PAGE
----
Decreasing suicide among veterans
Perry, Livia Csonka Marta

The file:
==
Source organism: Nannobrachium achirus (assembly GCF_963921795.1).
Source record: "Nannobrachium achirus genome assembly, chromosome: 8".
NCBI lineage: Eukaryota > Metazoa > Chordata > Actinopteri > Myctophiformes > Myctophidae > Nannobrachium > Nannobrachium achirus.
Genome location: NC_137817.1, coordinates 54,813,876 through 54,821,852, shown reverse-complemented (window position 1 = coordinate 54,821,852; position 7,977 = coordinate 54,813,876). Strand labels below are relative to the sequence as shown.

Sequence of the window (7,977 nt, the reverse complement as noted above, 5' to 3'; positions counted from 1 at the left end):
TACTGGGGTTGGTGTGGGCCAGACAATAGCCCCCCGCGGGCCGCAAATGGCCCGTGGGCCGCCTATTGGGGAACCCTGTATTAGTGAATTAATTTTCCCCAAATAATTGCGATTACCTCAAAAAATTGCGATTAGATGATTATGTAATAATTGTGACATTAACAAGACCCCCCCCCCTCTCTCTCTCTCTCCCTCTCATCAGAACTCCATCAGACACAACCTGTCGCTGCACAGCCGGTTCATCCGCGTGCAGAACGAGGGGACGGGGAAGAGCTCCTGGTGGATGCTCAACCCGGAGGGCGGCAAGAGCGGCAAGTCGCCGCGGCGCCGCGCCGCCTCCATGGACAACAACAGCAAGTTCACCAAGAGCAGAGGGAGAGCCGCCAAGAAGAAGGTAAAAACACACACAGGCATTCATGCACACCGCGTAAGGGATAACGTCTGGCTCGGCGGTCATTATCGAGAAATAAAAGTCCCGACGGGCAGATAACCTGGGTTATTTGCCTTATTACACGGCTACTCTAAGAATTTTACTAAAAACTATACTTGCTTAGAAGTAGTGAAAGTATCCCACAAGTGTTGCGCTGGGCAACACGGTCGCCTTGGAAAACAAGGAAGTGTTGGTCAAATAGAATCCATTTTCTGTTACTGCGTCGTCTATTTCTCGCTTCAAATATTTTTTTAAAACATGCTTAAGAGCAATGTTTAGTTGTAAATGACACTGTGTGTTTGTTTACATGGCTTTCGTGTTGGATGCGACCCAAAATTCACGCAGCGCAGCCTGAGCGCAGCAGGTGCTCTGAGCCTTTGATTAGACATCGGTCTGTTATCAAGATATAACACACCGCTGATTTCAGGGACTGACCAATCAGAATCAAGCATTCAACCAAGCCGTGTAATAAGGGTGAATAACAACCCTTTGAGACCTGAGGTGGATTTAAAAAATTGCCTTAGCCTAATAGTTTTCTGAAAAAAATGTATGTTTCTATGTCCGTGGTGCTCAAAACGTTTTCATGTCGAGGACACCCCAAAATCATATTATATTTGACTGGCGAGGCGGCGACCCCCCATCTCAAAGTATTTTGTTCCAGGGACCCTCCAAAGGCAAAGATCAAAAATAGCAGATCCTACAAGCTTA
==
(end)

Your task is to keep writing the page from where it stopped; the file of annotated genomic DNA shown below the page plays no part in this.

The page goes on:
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Estimates are showing that approximately 22 veterans commit suicide per day. Those at highest risk for suicide are married, white males between the ages of 50-59 with a high school education or higher, located in specific western, central and eastern states. Research has shown that 45% of those who completed suicide have seen their PCPs in the month preceding their death, and 67% of those who attempt suicide receive medical attention as a result. Although PCPs may be in a strategic position to assess for suicide risk within the veteran population, research has shown that suicide screening is underutilized in the Primary Care Setting. A possible cause for this may be the inadequate training of practitioners in the area of suicide screening. Research has demonstrated that educating PCPs in this area resulted in an increase in suicide screening in their practice settings. To meet this educational gap, a podcast was created for the purpose of educating PCPs on the topic of veteran suicidality and suicide screening. To test the effectiveness of the podcast, Montana State University graduate students from the College of Nursing were invited to participate in listening to the podcast. Each participant completed a corresponding pre and posttest. Test results show an average increase of 21% in correct answers when comparing pre and posttest results, indicating that the podcast effectively served to convey intended information to participants.